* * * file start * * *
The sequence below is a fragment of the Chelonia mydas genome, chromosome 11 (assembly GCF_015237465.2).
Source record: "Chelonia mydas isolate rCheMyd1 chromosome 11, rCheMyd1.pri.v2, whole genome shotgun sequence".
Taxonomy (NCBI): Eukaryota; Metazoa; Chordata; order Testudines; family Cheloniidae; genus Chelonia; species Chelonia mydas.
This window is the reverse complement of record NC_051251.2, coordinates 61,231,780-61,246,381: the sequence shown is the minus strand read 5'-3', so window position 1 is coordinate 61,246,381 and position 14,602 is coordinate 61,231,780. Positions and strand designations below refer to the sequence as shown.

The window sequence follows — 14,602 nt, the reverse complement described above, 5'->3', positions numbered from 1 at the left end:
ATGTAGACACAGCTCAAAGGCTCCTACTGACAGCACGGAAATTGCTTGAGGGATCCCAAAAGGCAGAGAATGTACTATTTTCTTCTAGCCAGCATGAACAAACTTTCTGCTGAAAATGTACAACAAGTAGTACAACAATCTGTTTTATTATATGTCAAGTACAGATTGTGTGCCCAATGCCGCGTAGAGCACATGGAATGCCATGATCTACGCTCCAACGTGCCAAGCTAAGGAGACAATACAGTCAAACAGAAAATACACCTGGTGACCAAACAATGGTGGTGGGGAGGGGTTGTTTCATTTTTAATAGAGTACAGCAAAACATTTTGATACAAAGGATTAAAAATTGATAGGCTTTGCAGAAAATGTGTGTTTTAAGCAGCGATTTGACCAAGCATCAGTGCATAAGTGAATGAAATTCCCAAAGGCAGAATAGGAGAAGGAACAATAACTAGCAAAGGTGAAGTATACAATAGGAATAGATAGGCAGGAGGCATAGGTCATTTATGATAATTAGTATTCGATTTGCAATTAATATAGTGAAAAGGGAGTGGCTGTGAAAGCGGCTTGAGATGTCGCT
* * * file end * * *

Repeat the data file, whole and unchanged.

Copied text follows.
The sequence below is a fragment of the Chelonia mydas genome, chromosome 11 (assembly GCF_015237465.2).
Source record: "Chelonia mydas isolate rCheMyd1 chromosome 11, rCheMyd1.pri.v2, whole genome shotgun sequence".
Taxonomy (NCBI): Eukaryota; Metazoa; Chordata; order Testudines; family Cheloniidae; genus Chelonia; species Chelonia mydas.
This window is the reverse complement of record NC_051251.2, coordinates 61,231,780-61,246,381: the sequence shown is the minus strand read 5'-3', so window position 1 is coordinate 61,246,381 and position 14,602 is coordinate 61,231,780. Positions and strand designations below refer to the sequence as shown.

The window sequence follows — 14,602 nt, the reverse complement described above, 5'->3', positions numbered from 1 at the left end:
ATGTAGACACAGCTCAAAGGCTCCTACTGACAGCACGGAAATTGCTTGAGGGATCCCAAAAGGCAGAGAATGTACTATTTTCTTCTAGCCAGCATGAACAAACTTTCTGCTGAAAATGTACAACAAGTAGTACAACAATCTGTTTTATTATATGTCAAGTACAGATTGTGTGCCCAATGCCGCGTAGAGCACATGGAATGCCATGATCTACGCTCCAACGTGCCAAGCTAAGGAGACAATACAGTCAAACAGAAAATACACCTGGTGACCAAACAATGGTGGTGGGGAGGGGTTGTTTCATTTTTAATAGAGTACAGCAAAACATTTTGATACAAAGGATTAAAAATTGATAGGCTTTGCAGAAAATGTGTGTTTTAAGCAGCGATTTGACCAAGCATCAGTGCATAAGTGAATGAAATTCCCAAAGGCAGAATAGGAGAAGGAACAATAACTAGCAAAGGTGAAGTATACAATAGGAATAGATAGGCAGGAGGCATAGGTCATTTATGATAATTAGTATTCGATTTGCAATTAATATAGTGAAAAGGGAGTGGCTGTGAAAGCGGCTTGAGATGTCGCT